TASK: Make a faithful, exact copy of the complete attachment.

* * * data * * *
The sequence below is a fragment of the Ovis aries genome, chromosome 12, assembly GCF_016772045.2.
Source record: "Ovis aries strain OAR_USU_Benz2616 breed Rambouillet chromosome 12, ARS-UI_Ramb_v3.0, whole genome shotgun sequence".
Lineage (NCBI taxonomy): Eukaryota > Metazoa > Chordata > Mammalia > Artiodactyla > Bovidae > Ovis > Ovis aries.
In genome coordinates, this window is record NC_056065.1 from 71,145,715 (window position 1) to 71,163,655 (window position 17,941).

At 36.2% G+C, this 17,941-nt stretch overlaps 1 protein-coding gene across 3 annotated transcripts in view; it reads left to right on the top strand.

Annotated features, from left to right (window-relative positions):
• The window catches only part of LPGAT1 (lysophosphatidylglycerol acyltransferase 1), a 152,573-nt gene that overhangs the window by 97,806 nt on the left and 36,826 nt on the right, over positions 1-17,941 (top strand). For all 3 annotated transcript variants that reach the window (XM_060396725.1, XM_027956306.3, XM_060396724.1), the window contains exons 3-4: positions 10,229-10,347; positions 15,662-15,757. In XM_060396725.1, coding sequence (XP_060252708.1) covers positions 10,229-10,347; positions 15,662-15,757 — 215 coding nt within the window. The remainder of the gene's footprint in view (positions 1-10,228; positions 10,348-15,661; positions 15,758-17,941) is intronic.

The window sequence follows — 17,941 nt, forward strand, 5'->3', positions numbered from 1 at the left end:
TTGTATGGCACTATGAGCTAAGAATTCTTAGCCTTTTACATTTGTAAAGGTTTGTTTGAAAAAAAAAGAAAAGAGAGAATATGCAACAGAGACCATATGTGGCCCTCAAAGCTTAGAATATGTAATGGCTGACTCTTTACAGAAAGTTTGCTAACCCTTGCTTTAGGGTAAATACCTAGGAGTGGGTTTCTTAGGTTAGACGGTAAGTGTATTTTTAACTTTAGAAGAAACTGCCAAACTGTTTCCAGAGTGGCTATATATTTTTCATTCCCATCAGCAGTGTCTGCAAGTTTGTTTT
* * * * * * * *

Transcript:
The sequence below is a fragment of the Ovis aries genome, chromosome 12, assembly GCF_016772045.2.
Source record: "Ovis aries strain OAR_USU_Benz2616 breed Rambouillet chromosome 12, ARS-UI_Ramb_v3.0, whole genome shotgun sequence".
Lineage (NCBI taxonomy): Eukaryota > Metazoa > Chordata > Mammalia > Artiodactyla > Bovidae > Ovis > Ovis aries.
In genome coordinates, this window is record NC_056065.1 from 71,145,715 (window position 1) to 71,163,655 (window position 17,941).

At 36.2% G+C, this 17,941-nt stretch overlaps 1 protein-coding gene across 3 annotated transcripts in view; it reads left to right on the top strand.

Annotated features, from left to right (window-relative positions):
• The window catches only part of LPGAT1 (lysophosphatidylglycerol acyltransferase 1), a 152,573-nt gene that overhangs the window by 97,806 nt on the left and 36,826 nt on the right, over positions 1-17,941 (top strand). For all 3 annotated transcript variants that reach the window (XM_060396725.1, XM_027956306.3, XM_060396724.1), the window contains exons 3-4: positions 10,229-10,347; positions 15,662-15,757. In XM_060396725.1, coding sequence (XP_060252708.1) covers positions 10,229-10,347; positions 15,662-15,757 — 215 coding nt within the window. The remainder of the gene's footprint in view (positions 1-10,228; positions 10,348-15,661; positions 15,758-17,941) is intronic.

The window sequence follows — 17,941 nt, forward strand, 5'->3', positions numbered from 1 at the left end:
TTGTATGGCACTATGAGCTAAGAATTCTTAGCCTTTTACATTTGTAAAGGTTTGTTTGAAAAAAAAAGAAAAGAGAGAATATGCAACAGAGACCATATGTGGCCCTCAAAGCTTAGAATATGTAATGGCTGACTCTTTACAGAAAGTTTGCTAACCCTTGCTTTAGGGTAAATACCTAGGAGTGGGTTTCTTAGGTTAGACGGTAAGTGTATTTTTAACTTTAGAAGAAACTGCCAAACTGTTTCCAGAGTGGCTATATATTTTTCATTCCCATCAGCAGTGTCTGCAAGTTTGTTTT